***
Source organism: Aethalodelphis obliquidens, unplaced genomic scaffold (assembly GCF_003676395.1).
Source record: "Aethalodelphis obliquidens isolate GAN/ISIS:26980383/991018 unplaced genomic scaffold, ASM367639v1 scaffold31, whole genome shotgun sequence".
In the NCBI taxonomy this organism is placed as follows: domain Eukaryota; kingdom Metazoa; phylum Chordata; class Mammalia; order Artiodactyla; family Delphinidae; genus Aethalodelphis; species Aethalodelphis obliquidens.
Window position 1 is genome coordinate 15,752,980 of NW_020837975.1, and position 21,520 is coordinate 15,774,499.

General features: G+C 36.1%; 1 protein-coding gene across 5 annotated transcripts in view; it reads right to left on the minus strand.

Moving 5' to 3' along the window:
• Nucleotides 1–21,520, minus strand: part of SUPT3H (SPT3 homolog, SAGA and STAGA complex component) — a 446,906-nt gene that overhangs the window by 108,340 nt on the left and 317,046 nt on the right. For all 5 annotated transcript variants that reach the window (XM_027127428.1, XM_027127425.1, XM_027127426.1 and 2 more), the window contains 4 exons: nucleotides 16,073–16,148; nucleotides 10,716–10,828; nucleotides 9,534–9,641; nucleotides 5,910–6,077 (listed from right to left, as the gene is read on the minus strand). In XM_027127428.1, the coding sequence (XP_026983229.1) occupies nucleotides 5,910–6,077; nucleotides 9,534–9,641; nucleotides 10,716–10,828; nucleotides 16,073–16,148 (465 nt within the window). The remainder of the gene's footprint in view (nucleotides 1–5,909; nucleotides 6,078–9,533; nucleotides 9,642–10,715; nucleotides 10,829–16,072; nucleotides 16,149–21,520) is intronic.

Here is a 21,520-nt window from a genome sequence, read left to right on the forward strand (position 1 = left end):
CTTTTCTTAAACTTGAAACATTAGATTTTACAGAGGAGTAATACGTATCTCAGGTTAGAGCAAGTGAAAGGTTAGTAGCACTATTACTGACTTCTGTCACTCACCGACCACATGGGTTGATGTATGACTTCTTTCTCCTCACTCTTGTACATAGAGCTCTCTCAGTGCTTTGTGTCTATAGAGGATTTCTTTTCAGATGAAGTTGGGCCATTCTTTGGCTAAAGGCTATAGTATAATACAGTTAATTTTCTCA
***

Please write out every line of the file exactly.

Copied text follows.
Source organism: Aethalodelphis obliquidens, unplaced genomic scaffold (assembly GCF_003676395.1).
Source record: "Aethalodelphis obliquidens isolate GAN/ISIS:26980383/991018 unplaced genomic scaffold, ASM367639v1 scaffold31, whole genome shotgun sequence".
In the NCBI taxonomy this organism is placed as follows: domain Eukaryota; kingdom Metazoa; phylum Chordata; class Mammalia; order Artiodactyla; family Delphinidae; genus Aethalodelphis; species Aethalodelphis obliquidens.
Window position 1 is genome coordinate 15,752,980 of NW_020837975.1, and position 21,520 is coordinate 15,774,499.

General features: G+C 36.1%; 1 protein-coding gene across 5 annotated transcripts in view; it reads right to left on the minus strand.

Moving 5' to 3' along the window:
• Nucleotides 1–21,520, minus strand: part of SUPT3H (SPT3 homolog, SAGA and STAGA complex component) — a 446,906-nt gene that overhangs the window by 108,340 nt on the left and 317,046 nt on the right. For all 5 annotated transcript variants that reach the window (XM_027127428.1, XM_027127425.1, XM_027127426.1 and 2 more), the window contains 4 exons: nucleotides 16,073–16,148; nucleotides 10,716–10,828; nucleotides 9,534–9,641; nucleotides 5,910–6,077 (listed from right to left, as the gene is read on the minus strand). In XM_027127428.1, the coding sequence (XP_026983229.1) occupies nucleotides 5,910–6,077; nucleotides 9,534–9,641; nucleotides 10,716–10,828; nucleotides 16,073–16,148 (465 nt within the window). The remainder of the gene's footprint in view (nucleotides 1–5,909; nucleotides 6,078–9,533; nucleotides 9,642–10,715; nucleotides 10,829–16,072; nucleotides 16,149–21,520) is intronic.

Here is a 21,520-nt window from a genome sequence, read left to right on the forward strand (position 1 = left end):
CTTTTCTTAAACTTGAAACATTAGATTTTACAGAGGAGTAATACGTATCTCAGGTTAGAGCAAGTGAAAGGTTAGTAGCACTATTACTGACTTCTGTCACTCACCGACCACATGGGTTGATGTATGACTTCTTTCTCCTCACTCTTGTACATAGAGCTCTCTCAGTGCTTTGTGTCTATAGAGGATTTCTTTTCAGATGAAGTTGGGCCATTCTTTGGCTAAAGGCTATAGTATAATACAGTTAATTTTCTCA